Loving on this nomination
Ruth Negga, Loving
Ethiopian-born Irish actress Ruth Negga is the one to watch. Her performance as Mildred Loving makes her a strong contender, even against Emma Stone for her performance in La La Land, and the powerhouse Meryl Streep for her role in Florence Foster Jenkins. Sidenote: In an accidental flub, the Oscar website listed Amy Adams instead of Negga in the best actress category after the finalists were announced. After a quick fix, Negga’s name appeared in place of Adams’ name and she was back in play as one of the five contenders.
Best supporting actress
Viola Davis, Fences; Naomie Harris, Moonlight; Octavia Spencer, Hidden Figures
Viola Davis joins Washington with the acting accolades for Fences. She plays Washington’s wife, Rose, and one of the most critically acclaimed moments of the film is Rose’s powerful and emotional monologue in reaction to Troy’s (Washington) selfishness. Naomie Harris plays Paula, a crack-addict mother in Moonlight — a role she nearly turned down. But as she told The New York Times, “What I felt in doing it and reading it was that she had a complete arc.” Octavia Spencer is nominated for her portrayal of Dorothy Vaughan, a mathematician in Hidden Figures. Spencer won an Oscar in 2011 for her portrayal of Minny Jackson in The Help.
Best supporting actor
A deep, dark connection
Mahershala Ali, Moonlight
Mahershala Ali garnered widespread recognition for his role as Remy Danton in the Netflix original House of Cards — he was nominated for Screen Actors Guild, Critics’ Choice and Emmy awards. He has also appeared in the Netflix original series, Luke Cage, and films such as The Hunger Games: Mockingjay — Part 1 and Part 2 and The Curious Case of Benjamin Button. In Moonlight, Ali plays Juan, a local drug dealer, who assumes the role of pseudo-father to a boy named Chiron (Alex R. Hibbert), or “Little” as he’s called in the first chapter of the film. Juan’s relationship with Chiron is complicated as Chiron’s mother (Harris) is Juan’s best customer. Ali won the award for best supporting actor for his portrayal of Juan at the Critics’ Choice Awards, and received a nomination for the role at the recent Golden Globes.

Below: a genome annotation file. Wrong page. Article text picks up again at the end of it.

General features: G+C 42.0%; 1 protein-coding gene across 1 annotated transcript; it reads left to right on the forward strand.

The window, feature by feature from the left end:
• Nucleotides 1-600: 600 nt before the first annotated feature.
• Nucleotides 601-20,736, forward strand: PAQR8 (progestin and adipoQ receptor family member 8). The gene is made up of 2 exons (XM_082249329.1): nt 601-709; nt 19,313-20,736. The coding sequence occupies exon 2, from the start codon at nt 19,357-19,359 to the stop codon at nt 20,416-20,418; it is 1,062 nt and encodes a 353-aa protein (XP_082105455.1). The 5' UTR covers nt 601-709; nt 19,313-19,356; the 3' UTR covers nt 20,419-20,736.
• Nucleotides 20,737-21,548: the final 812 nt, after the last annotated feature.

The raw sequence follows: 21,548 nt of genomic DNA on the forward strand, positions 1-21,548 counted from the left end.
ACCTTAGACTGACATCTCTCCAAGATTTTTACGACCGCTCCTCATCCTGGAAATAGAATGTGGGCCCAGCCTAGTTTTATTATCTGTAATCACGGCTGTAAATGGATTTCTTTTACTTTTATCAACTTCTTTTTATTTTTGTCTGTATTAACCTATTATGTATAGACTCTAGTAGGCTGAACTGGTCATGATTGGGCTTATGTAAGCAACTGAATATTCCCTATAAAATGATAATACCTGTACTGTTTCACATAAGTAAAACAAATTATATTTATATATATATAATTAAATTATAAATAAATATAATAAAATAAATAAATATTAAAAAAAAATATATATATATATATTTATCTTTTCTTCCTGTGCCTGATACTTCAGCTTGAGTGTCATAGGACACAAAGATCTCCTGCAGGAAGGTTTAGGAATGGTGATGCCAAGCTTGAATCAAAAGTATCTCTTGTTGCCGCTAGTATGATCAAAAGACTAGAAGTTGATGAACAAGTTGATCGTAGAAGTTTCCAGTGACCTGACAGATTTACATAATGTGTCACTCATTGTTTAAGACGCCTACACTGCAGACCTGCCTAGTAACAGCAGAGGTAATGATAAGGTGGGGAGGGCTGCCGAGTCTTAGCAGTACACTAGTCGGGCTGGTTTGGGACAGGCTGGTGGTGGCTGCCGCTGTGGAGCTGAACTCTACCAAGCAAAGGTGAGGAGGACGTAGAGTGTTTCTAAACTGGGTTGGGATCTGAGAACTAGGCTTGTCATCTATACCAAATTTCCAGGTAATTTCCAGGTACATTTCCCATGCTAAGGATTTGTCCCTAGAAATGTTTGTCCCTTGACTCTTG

Best documentary feature
A truthful, difficult, glimpse into reality
I Am Not Your Negro, 13th, O.J.: Made In America
Three of the five nominated documentaries feature black ensembles. I Am Not Your Negro looks at what might have been the end of James Baldwin’s unfinished manuscript, as imagined by the film’s director, Raoul Peck. Ava DuVernay’s 13th, a film named after the amendment abolishing slavery in America, is an acute criticism of today’s mass incarceration. Last is Ezra Edelman’s O.J.: Made in America, ESPN Films’ 30 for 30 marathon look at the rise and fall of O.J. Simpson. The film eventually weaves its way into “The Trial of the Century” all while examining race in America, specifically as it relates to the black community in Southern California and the Los Angeles Police Department.